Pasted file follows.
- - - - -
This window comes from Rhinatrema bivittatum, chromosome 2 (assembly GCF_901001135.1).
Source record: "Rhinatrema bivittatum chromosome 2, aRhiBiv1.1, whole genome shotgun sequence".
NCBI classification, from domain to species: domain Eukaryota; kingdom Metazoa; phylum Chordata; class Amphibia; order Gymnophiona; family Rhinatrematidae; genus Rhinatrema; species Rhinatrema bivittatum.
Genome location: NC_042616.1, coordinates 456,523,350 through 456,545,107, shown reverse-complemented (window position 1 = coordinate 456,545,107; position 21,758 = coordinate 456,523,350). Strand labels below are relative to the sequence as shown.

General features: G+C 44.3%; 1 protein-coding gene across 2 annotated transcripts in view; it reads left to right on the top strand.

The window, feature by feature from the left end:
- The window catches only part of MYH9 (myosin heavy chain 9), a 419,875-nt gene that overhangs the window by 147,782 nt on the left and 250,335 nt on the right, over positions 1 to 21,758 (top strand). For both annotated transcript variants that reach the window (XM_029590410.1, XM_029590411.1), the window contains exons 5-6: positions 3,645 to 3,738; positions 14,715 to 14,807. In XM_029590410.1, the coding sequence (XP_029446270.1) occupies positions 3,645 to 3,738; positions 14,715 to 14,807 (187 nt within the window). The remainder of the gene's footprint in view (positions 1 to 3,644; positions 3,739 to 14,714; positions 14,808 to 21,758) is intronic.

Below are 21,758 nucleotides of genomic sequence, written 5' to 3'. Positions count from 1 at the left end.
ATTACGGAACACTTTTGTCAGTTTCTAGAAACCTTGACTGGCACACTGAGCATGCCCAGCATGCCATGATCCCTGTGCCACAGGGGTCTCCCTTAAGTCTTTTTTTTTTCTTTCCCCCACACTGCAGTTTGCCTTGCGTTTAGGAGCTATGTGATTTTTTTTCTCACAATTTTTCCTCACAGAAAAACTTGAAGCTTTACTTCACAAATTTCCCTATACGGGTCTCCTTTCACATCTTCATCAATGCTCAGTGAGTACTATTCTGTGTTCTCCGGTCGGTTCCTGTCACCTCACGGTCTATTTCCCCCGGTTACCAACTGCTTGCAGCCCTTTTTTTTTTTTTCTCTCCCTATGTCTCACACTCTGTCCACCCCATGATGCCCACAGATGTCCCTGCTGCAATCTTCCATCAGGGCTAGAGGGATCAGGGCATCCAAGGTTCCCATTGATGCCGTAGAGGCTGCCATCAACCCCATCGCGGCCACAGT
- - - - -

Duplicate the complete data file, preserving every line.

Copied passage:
This window comes from Rhinatrema bivittatum, chromosome 2 (assembly GCF_901001135.1).
Source record: "Rhinatrema bivittatum chromosome 2, aRhiBiv1.1, whole genome shotgun sequence".
NCBI classification, from domain to species: domain Eukaryota; kingdom Metazoa; phylum Chordata; class Amphibia; order Gymnophiona; family Rhinatrematidae; genus Rhinatrema; species Rhinatrema bivittatum.
Genome location: NC_042616.1, coordinates 456,523,350 through 456,545,107, shown reverse-complemented (window position 1 = coordinate 456,545,107; position 21,758 = coordinate 456,523,350). Strand labels below are relative to the sequence as shown.

General features: G+C 44.3%; 1 protein-coding gene across 2 annotated transcripts in view; it reads left to right on the top strand.

The window, feature by feature from the left end:
- The window catches only part of MYH9 (myosin heavy chain 9), a 419,875-nt gene that overhangs the window by 147,782 nt on the left and 250,335 nt on the right, over positions 1 to 21,758 (top strand). For both annotated transcript variants that reach the window (XM_029590410.1, XM_029590411.1), the window contains exons 5-6: positions 3,645 to 3,738; positions 14,715 to 14,807. In XM_029590410.1, the coding sequence (XP_029446270.1) occupies positions 3,645 to 3,738; positions 14,715 to 14,807 (187 nt within the window). The remainder of the gene's footprint in view (positions 1 to 3,644; positions 3,739 to 14,714; positions 14,808 to 21,758) is intronic.

Below are 21,758 nucleotides of genomic sequence, written 5' to 3'. Positions count from 1 at the left end.
ATTACGGAACACTTTTGTCAGTTTCTAGAAACCTTGACTGGCACACTGAGCATGCCCAGCATGCCATGATCCCTGTGCCACAGGGGTCTCCCTTAAGTCTTTTTTTTTTCTTTCCCCCACACTGCAGTTTGCCTTGCGTTTAGGAGCTATGTGATTTTTTTTCTCACAATTTTTCCTCACAGAAAAACTTGAAGCTTTACTTCACAAATTTCCCTATACGGGTCTCCTTTCACATCTTCATCAATGCTCAGTGAGTACTATTCTGTGTTCTCCGGTCGGTTCCTGTCACCTCACGGTCTATTTCCCCCGGTTACCAACTGCTTGCAGCCCTTTTTTTTTTTTTCTCTCCCTATGTCTCACACTCTGTCCACCCCATGATGCCCACAGATGTCCCTGCTGCAATCTTCCATCAGGGCTAGAGGGATCAGGGCATCCAAGGTTCCCATTGATGCCGTAGAGGCTGCCATCAACCCCATCGCGGCCACAGT